Over the past few years, I have noticed a pattern with my painting practice. During the cold winter months, I hole-up all alone in my studio and paint my still life art. But, as soon as the snow begins to thaw, I am excited to start landscape painting.
…and I am always looking to paint with other people!
The only problem is this…where I live in Idaho, there is no lack of talent. In this resort community we have talented skiers, teachers, musicians, athletes and even MBAs who are waiting tables and driving buses – but, there are not many practicing artists. So, when I had the opportunity to paint with a talented group of artists this week, I jumped at the chance!
Regarded nature artist, Connie Borup led the group. Connie specializes in painting trees and branches, so with our own ‘tree guru’ in the house, I decided to try my hand at painting some aspen trees. This complex subject has intimidated me in the past, but with a strong ‘support group’ of fellow artists, I felt up for the challenge.
I thought you all would enjoy seeing what was ‘on my easel’ this week.
At first, switching between the two painting disciplines from still life to landscape is refreshing, but it is always a strange transition. My still life paintings are wonderful to execute, but they are rather controlled and labor intensive. Landscape on the other-hand, allows me some extra painterly freedom. Each discipline helps my growth as an artist. I am always excited to watch my paintings unfold…
It is best to begin a painting with a concept in mind. Last autumn, I took some really great aspen tree pictures, so I decided to use them as reference material.
I decided upon a horizontal composition and bought a 24×30 inch canvas. But, before I began dipping into my paints, I did a little refresher homework.
Looking for some tree inspiration, I browsed the paintings by my good friend and fellow Kneeland Gallery artist, Robert Moore. Robert is an amazing talent, his popular paintings sell right off his easel each year at the annual Kneeland Gallery Plein Air Exhibition. Just look at his beautiful painting below!
Like most artists, one of my favorite past-times is looking at art that inspires me. I have always been a big fan of the famed 20th century landscape painter and author, John Carlson. His book, “Carlson’s Guide to Landscape Painting” is a must-have for any budding or professional landscape painter. However, my copy of the book only has black and white photos of Carlson’s work. I was happy to find a great little blog post by Stapleton Kearns that showcased many of Carlson’s luscious paintings.
“Light and atmosphere” are two common denominators that I strive to achieve in all my paintings. I decided this painting should feel lyrical, glowing and I wanted the autumn leaves to dance across the composition. This was the concept.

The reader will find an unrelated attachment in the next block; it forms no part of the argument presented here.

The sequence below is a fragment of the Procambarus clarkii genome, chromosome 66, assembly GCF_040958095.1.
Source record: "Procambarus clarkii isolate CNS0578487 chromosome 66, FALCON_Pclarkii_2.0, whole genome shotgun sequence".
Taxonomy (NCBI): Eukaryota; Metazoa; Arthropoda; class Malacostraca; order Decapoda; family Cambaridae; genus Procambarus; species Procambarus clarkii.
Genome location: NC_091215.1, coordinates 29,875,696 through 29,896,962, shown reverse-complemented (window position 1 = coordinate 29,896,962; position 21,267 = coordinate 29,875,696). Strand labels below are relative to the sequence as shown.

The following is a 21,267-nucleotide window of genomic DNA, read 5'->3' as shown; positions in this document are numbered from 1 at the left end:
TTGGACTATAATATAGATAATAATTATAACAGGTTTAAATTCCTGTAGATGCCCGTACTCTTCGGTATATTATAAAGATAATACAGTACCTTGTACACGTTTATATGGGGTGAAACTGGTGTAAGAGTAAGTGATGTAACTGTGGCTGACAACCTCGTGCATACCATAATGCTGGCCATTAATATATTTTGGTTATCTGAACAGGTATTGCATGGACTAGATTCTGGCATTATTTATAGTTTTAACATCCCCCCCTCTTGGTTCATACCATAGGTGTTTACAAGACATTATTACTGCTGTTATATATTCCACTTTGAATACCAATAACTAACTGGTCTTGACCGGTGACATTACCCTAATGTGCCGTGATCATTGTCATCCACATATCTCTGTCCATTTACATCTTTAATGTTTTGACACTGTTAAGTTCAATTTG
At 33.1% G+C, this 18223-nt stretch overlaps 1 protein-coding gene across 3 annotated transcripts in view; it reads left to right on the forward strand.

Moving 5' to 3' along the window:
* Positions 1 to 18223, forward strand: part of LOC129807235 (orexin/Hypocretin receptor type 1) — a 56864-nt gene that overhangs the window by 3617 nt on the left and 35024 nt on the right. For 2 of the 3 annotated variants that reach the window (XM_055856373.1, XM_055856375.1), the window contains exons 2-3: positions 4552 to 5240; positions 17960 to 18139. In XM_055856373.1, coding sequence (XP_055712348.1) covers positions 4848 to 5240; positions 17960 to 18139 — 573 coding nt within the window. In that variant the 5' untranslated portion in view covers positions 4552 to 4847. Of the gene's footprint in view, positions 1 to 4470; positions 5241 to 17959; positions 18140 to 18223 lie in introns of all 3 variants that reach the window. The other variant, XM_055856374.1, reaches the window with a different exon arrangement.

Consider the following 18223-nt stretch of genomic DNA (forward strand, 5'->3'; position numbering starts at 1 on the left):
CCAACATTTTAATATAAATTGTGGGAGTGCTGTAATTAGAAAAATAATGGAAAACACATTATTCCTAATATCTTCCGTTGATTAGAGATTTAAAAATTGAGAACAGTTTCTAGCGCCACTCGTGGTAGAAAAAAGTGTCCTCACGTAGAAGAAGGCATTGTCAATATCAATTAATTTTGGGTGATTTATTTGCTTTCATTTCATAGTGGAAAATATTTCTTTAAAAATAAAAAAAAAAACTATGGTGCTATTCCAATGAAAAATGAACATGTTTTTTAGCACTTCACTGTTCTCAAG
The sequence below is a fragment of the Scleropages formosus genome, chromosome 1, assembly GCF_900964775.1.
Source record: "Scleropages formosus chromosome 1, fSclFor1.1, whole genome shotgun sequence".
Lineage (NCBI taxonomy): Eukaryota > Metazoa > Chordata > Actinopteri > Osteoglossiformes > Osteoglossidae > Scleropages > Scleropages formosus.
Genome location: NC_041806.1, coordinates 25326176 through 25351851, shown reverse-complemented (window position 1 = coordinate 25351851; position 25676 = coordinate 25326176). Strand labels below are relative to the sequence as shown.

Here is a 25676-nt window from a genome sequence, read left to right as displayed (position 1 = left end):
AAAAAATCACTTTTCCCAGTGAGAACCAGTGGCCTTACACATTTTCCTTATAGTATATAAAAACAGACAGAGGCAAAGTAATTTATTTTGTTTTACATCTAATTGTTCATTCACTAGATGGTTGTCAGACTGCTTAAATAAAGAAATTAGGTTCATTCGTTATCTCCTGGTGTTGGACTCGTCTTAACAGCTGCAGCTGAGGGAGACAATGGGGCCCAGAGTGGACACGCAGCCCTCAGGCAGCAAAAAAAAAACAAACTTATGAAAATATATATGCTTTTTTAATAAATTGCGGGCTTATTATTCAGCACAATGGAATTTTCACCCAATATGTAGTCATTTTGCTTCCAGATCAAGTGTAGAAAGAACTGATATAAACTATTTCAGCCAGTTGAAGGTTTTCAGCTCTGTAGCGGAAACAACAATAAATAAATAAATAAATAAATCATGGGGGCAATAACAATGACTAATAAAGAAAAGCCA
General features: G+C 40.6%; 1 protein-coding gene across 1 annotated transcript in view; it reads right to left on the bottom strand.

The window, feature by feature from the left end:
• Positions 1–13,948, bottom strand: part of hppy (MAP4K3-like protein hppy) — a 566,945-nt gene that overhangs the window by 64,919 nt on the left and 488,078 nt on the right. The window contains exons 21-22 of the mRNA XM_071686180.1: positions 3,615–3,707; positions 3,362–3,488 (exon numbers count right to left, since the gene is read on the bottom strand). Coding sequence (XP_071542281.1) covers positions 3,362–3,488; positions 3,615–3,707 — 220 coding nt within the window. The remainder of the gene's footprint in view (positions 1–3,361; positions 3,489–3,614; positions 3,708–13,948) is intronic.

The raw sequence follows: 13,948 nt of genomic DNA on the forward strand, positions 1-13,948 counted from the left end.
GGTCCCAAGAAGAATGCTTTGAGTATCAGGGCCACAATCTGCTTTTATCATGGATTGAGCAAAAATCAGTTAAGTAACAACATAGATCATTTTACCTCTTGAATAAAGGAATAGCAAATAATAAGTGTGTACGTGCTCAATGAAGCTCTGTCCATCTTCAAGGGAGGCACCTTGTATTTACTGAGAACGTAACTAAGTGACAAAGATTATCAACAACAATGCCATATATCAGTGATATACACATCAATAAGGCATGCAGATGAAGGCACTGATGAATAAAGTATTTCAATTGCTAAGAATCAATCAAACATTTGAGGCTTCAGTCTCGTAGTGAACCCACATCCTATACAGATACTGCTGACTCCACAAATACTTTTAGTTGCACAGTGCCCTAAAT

- Much like my still life paintings, I began with a warm burnt sienna wash as the base for the under painting.
(Since I don’t have a image of the trees at this stage, I hope this helps.)
- Next, using burnt sienna and ultramarine blue, I blocked in the tree trunks and branches, as well as the dark under growth. This will anchor the trees and keep them from floating.
- At this stage, design and composition are critical. I was careful not to repeat patterns, making each trunk and branch individual.
- I then mixed up a middle value, green-gray to represent the darker foliage.
- Once the darks were in place, I could see the composition clearly.
- I began to paint in the middle values of the tree trunks.
- Using cadmium red light, cadmium yellow and alizarine with a bit of their compliment – green, I blocked in the warm foliage in behind the trees.
- After, I used a cooled off yellow to hint at the aspen colors in the background
- The next day, I felt the painting was too ‘hot’…or, too warm. I wanted to keep the ‘glow’ that I was achieving, but I didn’t want my trees to look like they were on fire!
- I decided to ‘cool’ off the painting.
- I could have done this a couple of ways, but I decided to mix some opaque passages on complimentary colors to cut into the background.
- I mixed the red oranges with white and a touch of blue. This pale lavender created a wonderful harmony that can be seen in the finished painting.
- Next, I worked on the tree trunks and branches, strengthening their shapes and details.
- The ‘dancing leaves’ took careful consideration. I had to be careful not to make the painting look ‘spotty’ and amateurish. I massed in much of the foliage and carefully placed the leafs. I also positioned them to lead your eye throughout the painting.
The result is, “Aspen Dance”. I have not signed this painting – yet. I think I will let it sit for a few days and then look at it with fresh eyes…just to make sure it is done. I hope you enjoyed this little tutorial. If you have any questions, please leave a comment! ~Lori
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